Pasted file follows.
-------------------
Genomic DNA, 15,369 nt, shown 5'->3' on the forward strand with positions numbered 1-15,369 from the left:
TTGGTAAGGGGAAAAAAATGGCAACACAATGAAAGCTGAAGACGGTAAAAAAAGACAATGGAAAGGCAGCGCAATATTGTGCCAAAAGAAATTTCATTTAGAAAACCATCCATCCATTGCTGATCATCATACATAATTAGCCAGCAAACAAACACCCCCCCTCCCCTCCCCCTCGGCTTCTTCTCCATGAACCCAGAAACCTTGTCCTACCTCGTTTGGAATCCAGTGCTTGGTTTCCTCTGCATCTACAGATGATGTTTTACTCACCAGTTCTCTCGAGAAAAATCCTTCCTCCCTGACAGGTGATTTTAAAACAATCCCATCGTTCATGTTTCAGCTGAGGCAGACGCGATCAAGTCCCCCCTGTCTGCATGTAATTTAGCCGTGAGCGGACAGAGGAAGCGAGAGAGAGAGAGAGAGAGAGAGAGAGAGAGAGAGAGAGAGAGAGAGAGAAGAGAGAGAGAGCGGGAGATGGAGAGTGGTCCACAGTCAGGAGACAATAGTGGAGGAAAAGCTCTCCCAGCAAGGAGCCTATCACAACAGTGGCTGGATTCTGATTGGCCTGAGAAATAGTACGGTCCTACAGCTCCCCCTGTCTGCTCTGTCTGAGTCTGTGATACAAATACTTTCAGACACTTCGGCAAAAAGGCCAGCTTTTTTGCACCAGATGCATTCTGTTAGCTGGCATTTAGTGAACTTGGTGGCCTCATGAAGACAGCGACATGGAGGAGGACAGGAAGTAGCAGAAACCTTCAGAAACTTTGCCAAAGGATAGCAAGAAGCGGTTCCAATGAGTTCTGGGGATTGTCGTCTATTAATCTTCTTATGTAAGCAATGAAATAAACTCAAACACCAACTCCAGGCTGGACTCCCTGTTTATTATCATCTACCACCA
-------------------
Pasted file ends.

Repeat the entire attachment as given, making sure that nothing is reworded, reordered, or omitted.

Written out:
Genomic DNA, 15,369 nt, shown 5'->3' on the forward strand with positions numbered 1-15,369 from the left:
TTGGTAAGGGGAAAAAAATGGCAACACAATGAAAGCTGAAGACGGTAAAAAAAGACAATGGAAAGGCAGCGCAATATTGTGCCAAAAGAAATTTCATTTAGAAAACCATCCATCCATTGCTGATCATCATACATAATTAGCCAGCAAACAAACACCCCCCCTCCCCTCCCCCTCGGCTTCTTCTCCATGAACCCAGAAACCTTGTCCTACCTCGTTTGGAATCCAGTGCTTGGTTTCCTCTGCATCTACAGATGATGTTTTACTCACCAGTTCTCTCGAGAAAAATCCTTCCTCCCTGACAGGTGATTTTAAAACAATCCCATCGTTCATGTTTCAGCTGAGGCAGACGCGATCAAGTCCCCCCTGTCTGCATGTAATTTAGCCGTGAGCGGACAGAGGAAGCGAGAGAGAGAGAGAGAGAGAGAGAGAGAGAGAGAGAGAGAGAGAGAGAGAAGAGAGAGAGAGCGGGAGATGGAGAGTGGTCCACAGTCAGGAGACAATAGTGGAGGAAAAGCTCTCCCAGCAAGGAGCCTATCACAACAGTGGCTGGATTCTGATTGGCCTGAGAAATAGTACGGTCCTACAGCTCCCCCTGTCTGCTCTGTCTGAGTCTGTGATACAAATACTTTCAGACACTTCGGCAAAAAGGCCAGCTTTTTTGCACCAGATGCATTCTGTTAGCTGGCATTTAGTGAACTTGGTGGCCTCATGAAGACAGCGACATGGAGGAGGACAGGAAGTAGCAGAAACCTTCAGAAACTTTGCCAAAGGATAGCAAGAAGCGGTTCCAATGAGTTCTGGGGATTGTCGTCTATTAATCTTCTTATGTAAGCAATGAAATAAACTCAAACACCAACTCCAGGCTGGACTCCCTGTTTATTATCATCTACCACCA